I don't think we'll see a new form of social media ever attempt to make this happen again--because I don't think the builders of the next generation of apps ever really had this experience to know that it is missing.  Those that experienced it are now at a different point in their life where they're building families or at least coupled off and not really in network expansion mode.

These days, people gather to play a sport, to protest, to play games online, or to watch something--mostly with people they know are already like minded--and maybe that's fine, albeit a little one-dimensional, but sometimes it's nice just to gather in manageable numbers with people you aren't sure agree with you on everything, just for the sake of gathering. 

Can someone build that in a way that isn't contrived or creepy?

Why VC Feedback is Often Bad Data

I've seen this so many times over:

A founder pitches a VC, or several of them, and then they come back from that process with all sorts of new strategy goals or worries that they need to be doing something differently.  Nine times out of ten, if you're pitching more than one VC, the advice seems to conflict with itself, and the founder winds up playing Wack-a-Mole trying to figure out what to do next.  

What's going on??

The fundraising process is not intended to be a feedback process.  If it was, you'd run it very differently.  Founders would ask for very specific pieces of advice on topics they thought that particular investor would have some insight into.  Instead they often just dump everything they they know about their company on the VC's lap and ask for any kind of feedback whatsoever, leading to really messy data.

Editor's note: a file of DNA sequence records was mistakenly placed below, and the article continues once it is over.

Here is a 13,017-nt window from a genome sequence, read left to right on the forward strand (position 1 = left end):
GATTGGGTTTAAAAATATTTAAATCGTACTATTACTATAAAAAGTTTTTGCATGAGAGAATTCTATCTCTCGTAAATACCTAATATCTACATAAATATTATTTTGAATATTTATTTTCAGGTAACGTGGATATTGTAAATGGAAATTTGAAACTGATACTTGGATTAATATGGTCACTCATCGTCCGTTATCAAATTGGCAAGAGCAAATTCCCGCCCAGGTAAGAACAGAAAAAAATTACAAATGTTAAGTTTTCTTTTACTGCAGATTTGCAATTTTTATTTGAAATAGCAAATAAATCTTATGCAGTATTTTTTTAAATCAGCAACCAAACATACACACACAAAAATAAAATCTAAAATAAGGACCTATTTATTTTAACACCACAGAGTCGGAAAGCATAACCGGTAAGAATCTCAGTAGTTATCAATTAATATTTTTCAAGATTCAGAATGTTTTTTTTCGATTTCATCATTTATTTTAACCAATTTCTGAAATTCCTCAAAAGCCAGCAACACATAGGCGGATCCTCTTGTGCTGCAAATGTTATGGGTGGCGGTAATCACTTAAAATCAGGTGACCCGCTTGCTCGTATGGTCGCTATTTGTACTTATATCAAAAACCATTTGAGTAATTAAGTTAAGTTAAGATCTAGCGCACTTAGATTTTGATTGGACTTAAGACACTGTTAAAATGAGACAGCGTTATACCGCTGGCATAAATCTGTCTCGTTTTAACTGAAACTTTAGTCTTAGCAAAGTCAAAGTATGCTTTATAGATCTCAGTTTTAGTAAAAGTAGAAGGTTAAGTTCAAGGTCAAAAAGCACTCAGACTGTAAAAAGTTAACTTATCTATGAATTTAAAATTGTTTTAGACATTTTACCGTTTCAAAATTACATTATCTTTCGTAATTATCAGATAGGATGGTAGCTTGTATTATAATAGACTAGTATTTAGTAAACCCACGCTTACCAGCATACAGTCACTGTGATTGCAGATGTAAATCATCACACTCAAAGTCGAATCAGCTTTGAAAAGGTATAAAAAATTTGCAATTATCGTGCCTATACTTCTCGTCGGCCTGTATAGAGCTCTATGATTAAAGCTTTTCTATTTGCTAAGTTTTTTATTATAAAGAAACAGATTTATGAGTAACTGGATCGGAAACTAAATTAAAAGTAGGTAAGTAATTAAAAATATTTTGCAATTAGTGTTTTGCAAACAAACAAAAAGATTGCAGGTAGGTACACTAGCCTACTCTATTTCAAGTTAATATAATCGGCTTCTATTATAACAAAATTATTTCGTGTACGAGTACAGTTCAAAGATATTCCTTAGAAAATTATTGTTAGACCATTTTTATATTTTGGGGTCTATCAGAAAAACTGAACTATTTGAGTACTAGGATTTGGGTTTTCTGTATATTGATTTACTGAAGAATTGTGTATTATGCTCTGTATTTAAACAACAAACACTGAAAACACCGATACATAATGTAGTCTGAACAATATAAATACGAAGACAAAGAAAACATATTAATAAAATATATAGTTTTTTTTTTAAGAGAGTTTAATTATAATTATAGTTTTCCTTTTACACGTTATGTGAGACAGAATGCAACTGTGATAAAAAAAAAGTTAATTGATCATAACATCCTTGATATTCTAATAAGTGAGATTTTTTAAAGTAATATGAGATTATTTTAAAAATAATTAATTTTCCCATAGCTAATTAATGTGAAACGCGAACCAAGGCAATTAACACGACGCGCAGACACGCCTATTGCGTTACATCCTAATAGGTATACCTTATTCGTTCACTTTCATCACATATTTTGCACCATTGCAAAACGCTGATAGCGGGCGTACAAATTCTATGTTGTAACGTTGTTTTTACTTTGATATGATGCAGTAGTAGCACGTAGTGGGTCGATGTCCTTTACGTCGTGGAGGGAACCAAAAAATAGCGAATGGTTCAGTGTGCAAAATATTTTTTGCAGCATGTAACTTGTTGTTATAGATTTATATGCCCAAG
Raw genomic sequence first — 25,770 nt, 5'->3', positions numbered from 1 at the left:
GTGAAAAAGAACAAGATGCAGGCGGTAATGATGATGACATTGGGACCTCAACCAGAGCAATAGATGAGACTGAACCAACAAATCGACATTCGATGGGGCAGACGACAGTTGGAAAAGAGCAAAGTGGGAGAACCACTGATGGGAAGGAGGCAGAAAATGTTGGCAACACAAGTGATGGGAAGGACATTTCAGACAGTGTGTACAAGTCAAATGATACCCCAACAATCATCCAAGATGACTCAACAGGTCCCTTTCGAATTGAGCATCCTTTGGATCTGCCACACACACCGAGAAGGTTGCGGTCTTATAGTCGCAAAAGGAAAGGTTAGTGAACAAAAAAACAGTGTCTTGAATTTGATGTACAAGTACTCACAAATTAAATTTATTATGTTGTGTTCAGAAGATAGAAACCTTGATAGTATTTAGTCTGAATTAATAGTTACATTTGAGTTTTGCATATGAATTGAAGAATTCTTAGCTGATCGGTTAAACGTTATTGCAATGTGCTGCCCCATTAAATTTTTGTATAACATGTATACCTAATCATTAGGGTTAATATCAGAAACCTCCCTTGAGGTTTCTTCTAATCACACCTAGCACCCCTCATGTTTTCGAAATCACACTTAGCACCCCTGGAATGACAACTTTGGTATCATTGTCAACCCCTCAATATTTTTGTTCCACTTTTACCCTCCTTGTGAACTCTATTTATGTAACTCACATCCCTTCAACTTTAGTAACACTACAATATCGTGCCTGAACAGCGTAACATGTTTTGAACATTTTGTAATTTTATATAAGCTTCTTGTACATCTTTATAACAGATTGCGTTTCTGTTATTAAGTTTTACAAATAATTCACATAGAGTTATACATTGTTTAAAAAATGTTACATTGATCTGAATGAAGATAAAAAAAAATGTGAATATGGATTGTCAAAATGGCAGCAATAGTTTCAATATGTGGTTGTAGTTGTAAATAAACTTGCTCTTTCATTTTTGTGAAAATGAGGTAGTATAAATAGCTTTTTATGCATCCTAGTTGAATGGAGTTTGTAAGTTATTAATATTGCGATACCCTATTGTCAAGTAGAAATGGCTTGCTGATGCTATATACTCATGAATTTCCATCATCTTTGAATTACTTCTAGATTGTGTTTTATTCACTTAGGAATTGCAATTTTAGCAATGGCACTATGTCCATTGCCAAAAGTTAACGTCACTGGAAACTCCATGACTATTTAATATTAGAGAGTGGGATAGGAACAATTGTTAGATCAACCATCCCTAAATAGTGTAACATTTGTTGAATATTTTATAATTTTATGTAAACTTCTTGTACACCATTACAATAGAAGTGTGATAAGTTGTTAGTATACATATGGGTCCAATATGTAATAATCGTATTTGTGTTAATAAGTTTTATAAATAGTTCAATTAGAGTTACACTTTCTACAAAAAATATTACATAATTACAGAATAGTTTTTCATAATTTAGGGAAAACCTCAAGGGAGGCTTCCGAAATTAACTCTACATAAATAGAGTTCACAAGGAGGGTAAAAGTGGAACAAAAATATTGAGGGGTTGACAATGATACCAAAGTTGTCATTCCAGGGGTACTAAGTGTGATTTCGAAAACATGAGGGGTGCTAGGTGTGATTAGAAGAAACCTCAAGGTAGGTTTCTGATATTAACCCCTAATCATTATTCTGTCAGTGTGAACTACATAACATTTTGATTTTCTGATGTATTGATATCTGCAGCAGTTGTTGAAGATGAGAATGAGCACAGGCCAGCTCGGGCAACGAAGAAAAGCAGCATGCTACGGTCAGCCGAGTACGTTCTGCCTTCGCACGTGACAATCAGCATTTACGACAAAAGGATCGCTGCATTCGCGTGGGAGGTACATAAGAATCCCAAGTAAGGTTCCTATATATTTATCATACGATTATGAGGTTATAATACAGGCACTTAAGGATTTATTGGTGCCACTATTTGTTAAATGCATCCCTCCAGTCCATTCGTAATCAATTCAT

So why is this feedback seemingly all over the board?

First, let's be clear--when you walk out of a VCs office and don't get a term sheet in the next week or at least another meeting with the partners necessary to make a decision, it's a pass.  Lack of a yes is a no--so anything that firm tells you should be taken with a grain of salt.  They don't want to invest in your company.  Any advice they have for you is going to be a bit broken.  It's a bit like if someone doesn't like ice cream and then says your favorite ice cream is too sweet.  First off, you need to drop that friend like a ton of bricks, and second, making that ice cream less sweet isn't a good idea.  They don't like ice cream--so no amount of sweetness reduction is going to make them happy.  That's not helpful feedback.

Second, the feedback is incomplete.  Since you didn't ask the investor to write you a complete strategy guide, all they're doing is giving you *one* of the reasons they passed.  There could be others--so many others that following up on just that one protest might still not lead you anywhere.  Just the other day, I was talking to a founder who was told by a Series A fund that they normally invest in companies around $125k/month in MRR.  She assumed that by getting to $150k/month, they'd automatically invest.  What that investor left out was that before they were going to write an $8mm check, they'd also want to see a marketing funnel established to get leads, an actively growing sales team that showed that the process could be replicated, and growing revenues within each customer.  Otherwise, one awesome enterprise salesperson in a market where contracts were big and good product would be enough--but no one is going to write a check that big to a virtual team of one business person and some devs.